Being at the 16th spot, Notre Dame won't have to move up too far to be BCS-bowl eligible, which is a benefit of being in the Top 25.
The Irish play Michigan State, who's ranked one spot behind them at No. 17, for their third game of the season. If the Irish can manage to beat Michigan State, they will crack the Top 10 (a number of teams in the Top 10 play each other in the first three weeks including LSU at Oregon and Oklahoma at Florida State), but if the Irish were unranked going into the game, they would likely be trying to squeeze into the Top 25.
Because of how difficult it is to climb up the polls, the Irish and their fans should be ecstatic that they're starting the season ranked 16th.
Regardless of how high the Irish are ranked, they still have to win the games on the schedule. Rankings are meaningless if a team loses. It takes a long time to rise in the polls, but it can take just one game to fall out of them.
So have teams with low expectations at Notre Dame done better than those who had high ones?
Tyrone Willingham, who came into his first season with an unranked team, took them all the way to fourth in the country. But Willingham's team was beaten badly in the last two games of the season and finished 17th.
His next year, Notre Dame started the season ranked 19th, but they got beaten by Michigan in their second game and never regained a Top 25 rank again.
On the other hand, Notre Dame's last championship team in 1988 had high expectations and exceeded them. The team started at 13th in the country and finished No. 1 after beating West Virginia in the Fiesta Bowl.
My point with the arbitrarily picked seasons is simple: It just depends. Sometimes teams fail to meet expectations, and sometimes they rise to them. Teams never know how a season is going to turn out until the games are actually played. Expectations can overwhelm or they can motivate; it is all about how the coach and his players handle them.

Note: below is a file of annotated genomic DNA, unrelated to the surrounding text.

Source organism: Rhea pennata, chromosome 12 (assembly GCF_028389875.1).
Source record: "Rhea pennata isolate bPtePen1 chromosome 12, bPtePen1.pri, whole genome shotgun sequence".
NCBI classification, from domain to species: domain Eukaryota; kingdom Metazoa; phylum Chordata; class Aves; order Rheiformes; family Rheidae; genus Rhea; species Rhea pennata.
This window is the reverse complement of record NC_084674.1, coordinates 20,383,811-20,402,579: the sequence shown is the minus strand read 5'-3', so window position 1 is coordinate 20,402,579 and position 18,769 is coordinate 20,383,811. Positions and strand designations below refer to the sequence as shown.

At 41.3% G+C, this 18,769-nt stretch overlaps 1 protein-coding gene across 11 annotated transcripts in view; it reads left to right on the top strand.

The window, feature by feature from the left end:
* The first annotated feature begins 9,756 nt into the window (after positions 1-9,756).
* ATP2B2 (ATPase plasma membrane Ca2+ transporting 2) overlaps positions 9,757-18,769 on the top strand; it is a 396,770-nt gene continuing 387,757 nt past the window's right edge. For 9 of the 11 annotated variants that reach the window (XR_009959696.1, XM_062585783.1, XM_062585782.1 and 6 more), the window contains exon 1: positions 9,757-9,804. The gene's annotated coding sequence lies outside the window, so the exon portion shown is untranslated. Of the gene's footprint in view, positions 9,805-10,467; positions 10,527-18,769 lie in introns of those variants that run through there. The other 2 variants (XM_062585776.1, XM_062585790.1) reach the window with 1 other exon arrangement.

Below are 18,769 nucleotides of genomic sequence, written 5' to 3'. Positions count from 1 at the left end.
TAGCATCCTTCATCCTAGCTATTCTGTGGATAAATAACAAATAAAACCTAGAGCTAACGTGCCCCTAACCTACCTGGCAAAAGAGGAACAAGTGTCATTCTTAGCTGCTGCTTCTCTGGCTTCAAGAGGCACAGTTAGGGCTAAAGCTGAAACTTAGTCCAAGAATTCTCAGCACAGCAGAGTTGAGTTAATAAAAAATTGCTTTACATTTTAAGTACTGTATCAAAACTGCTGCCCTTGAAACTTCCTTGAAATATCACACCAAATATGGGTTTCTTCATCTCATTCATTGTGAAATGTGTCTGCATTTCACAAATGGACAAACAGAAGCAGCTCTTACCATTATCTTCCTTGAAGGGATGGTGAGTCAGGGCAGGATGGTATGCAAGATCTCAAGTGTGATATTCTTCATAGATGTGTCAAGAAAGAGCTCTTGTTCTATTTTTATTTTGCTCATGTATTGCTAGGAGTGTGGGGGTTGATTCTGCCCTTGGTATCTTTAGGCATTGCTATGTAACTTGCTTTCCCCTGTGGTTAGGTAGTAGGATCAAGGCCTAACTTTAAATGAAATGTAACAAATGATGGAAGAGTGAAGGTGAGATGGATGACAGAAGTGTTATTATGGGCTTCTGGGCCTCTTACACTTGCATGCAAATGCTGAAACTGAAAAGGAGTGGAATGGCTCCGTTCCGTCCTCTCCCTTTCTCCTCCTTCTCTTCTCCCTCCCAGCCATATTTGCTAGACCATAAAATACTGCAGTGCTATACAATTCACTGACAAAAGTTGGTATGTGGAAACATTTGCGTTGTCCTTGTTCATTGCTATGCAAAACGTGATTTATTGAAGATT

This is a different Notre Dame team than Irish squads in the recent past.
The guy in charge, Brian Kelly, is a proven winner at the college level, and in his second season, that will show. In Kelly's first year, he had yet to truly implement his spread offense; it will look much better and more complex in 2011-2012.
Also, Notre Dame's roster is as deep as it has been in some time. There are only two spots on the whole team that are thin.
At running back, Cierre Wood will start with Jonas Gray backing him up; behind them are two freshman vying for the third spot. At cornerback, there is little experience behind Robert Blanton and Gary Gray, but Lo Wood and Bennett Jackson could be solid backups. Other than those two positions, the whole roster is loaded, and even cornerback and running back potentially have depth if guys step up.
Notre Dame is as ready as ever to live up to the expectations put on them, and they should capitalize on their No. 16 ranking this season.